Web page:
Simon Terry

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On Accountability in Networks

Following on from my recent posts on accountability in networks, I was asked recently whether a network could be accountable for an action or an outcome over an individual. This is an important question as we move into new ways of working. Anxiety over changes from the perceived effectiveness of alternatives to hierarchical models of accountability is a major barrier to management adoption. 

Answering a question about accountability usually involves a number of layers because management tends to be vague when it uses the term accountability. The linearity of hierarchy makes accountability an easy concept to use loosely.  Hierarchy often conflates accountability to make decisions, accountability for the outcome and responsibility to do the work

Let’s pull apart each of these meanings of accountability. 

Accountability vs Responsibility

First, we need to separate responsibility to do the work from accountability to deliver an outcome. Of course, you can have single accountability with networked responsibility. We do that every day. Almost every work scenario has one person to hold to account.

However you will need the holder of the accountability to understand the network leadership required to ensure the outcome from the network. This is why CEOs should not fear working like a network. It is how they actually work.  Most CEOs know their orders go through so many layers that influence and authority in the organisational network matters more than the power inherent in their order.

Accountability in a Group

If you wish for network accountability, remember every network has sub-networks that will hold & manage that accountability on behalf of the group and manage the responsibility of other sub-networks to do all or part of the work. An every day example is a board of a volunteer, movement or not for profit organisation. Often the accountability can be diffused in a formal or informal executive committee of managers, the chair and other key influencers.  The responsibilities for work are widely spread in free agent volunteers. This kind of accountability works but requires strong leadership in the group and the wider network.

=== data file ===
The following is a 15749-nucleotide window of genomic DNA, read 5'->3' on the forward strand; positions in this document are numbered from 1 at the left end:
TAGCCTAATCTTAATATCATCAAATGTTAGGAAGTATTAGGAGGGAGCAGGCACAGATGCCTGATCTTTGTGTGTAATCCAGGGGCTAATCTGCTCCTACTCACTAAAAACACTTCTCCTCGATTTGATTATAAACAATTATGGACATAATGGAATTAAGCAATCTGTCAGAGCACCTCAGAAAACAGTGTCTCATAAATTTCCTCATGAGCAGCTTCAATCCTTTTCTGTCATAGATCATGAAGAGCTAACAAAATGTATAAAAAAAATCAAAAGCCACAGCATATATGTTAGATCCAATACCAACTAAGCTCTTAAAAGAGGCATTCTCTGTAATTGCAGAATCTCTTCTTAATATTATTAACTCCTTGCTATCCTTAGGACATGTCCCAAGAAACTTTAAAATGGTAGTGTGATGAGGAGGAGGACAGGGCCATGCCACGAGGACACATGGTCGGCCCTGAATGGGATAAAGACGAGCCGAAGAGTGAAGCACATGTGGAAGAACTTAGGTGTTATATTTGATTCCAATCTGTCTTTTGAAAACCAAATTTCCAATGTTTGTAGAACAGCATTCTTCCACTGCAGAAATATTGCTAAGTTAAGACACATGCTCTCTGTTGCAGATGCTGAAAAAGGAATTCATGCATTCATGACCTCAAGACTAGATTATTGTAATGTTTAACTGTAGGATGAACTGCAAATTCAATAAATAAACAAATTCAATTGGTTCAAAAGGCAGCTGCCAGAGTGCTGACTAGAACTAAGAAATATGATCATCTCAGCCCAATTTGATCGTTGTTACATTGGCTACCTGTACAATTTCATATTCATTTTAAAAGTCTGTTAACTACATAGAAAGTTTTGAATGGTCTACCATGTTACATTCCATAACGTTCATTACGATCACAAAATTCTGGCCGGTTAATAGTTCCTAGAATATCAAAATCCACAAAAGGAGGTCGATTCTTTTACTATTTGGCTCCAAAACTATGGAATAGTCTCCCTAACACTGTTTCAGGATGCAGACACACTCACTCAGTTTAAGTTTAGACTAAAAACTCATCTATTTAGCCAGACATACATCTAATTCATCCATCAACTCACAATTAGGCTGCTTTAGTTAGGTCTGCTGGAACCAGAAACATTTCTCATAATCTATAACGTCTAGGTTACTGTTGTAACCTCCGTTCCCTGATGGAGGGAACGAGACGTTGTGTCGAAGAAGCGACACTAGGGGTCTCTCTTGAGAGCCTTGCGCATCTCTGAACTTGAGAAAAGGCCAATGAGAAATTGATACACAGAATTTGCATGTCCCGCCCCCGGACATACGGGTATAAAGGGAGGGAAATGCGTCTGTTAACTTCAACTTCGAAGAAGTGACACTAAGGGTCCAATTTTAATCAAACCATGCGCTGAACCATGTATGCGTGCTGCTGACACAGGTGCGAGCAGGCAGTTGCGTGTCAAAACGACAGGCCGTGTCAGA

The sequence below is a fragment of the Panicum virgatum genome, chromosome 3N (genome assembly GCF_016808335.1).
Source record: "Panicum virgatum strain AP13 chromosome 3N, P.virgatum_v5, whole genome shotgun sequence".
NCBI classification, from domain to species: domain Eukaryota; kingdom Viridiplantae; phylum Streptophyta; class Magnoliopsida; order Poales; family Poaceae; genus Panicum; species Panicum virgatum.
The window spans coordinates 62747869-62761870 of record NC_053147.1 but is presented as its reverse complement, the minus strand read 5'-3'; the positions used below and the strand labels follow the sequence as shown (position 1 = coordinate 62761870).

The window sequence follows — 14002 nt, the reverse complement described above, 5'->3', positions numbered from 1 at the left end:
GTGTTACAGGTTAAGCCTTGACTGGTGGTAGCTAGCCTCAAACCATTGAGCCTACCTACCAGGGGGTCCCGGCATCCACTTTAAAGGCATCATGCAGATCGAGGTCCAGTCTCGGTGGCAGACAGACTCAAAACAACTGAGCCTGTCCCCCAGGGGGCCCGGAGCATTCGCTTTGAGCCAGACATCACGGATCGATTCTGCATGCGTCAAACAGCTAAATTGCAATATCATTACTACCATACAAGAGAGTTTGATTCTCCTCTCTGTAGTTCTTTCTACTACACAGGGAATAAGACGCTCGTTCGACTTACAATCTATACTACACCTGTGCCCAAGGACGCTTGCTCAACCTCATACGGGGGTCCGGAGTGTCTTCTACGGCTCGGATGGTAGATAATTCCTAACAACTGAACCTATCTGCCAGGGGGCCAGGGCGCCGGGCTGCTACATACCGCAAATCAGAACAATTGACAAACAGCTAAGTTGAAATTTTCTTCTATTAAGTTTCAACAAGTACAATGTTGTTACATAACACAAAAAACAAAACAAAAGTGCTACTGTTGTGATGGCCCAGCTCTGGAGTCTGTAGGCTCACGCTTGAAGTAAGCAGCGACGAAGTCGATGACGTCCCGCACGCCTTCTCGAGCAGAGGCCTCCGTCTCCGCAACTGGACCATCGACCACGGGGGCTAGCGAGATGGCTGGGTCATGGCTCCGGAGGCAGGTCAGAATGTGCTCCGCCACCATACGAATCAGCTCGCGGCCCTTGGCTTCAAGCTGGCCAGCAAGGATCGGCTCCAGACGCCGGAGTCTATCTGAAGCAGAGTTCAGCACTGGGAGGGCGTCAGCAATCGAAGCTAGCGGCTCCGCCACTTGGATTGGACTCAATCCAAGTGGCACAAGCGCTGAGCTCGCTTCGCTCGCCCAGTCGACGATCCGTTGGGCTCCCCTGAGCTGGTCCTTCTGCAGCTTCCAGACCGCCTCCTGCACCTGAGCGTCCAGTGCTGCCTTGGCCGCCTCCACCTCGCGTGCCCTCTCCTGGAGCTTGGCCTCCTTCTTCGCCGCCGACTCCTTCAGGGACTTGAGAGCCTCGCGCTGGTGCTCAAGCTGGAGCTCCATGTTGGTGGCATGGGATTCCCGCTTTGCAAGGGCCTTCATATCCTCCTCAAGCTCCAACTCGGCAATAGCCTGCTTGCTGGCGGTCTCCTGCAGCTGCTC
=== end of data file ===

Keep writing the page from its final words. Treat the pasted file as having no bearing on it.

Remember human networks have lots of accountability mechanisms like gossip, trust, reputation, authority, shunning and ultimately exclusion to manage situations where there may not be a hiearchical power to enforce accountabilities. Many of these techniques work without resort to force even against countervailing power. There’s a good reason volunteer organisations have lots of ructions.

Accountability to Decide

If you focus specifically on accountability as defining who holds the decision making rights, then network accountability needs a decision making system. Humans have lots of network decision making systems from consensus to democracy to more authority based models.

Networks work

Networks are how humans get stuff done. We have solved these issues in our history. Jon Husband’s definition of wirearchy captures this capability of networks neatly:

“a dynamic two-way flow of  power and authority, based on knowledge, trust, credibility and a focus on results, enabled by interconnected people and technology”.

We need to work differently and we need to use different approaches to leadership, trust and authority to make network accountabilities work. That doesn’t make it less effective. Managers just need to learn new skills to leverage the exponential potential of human networks.


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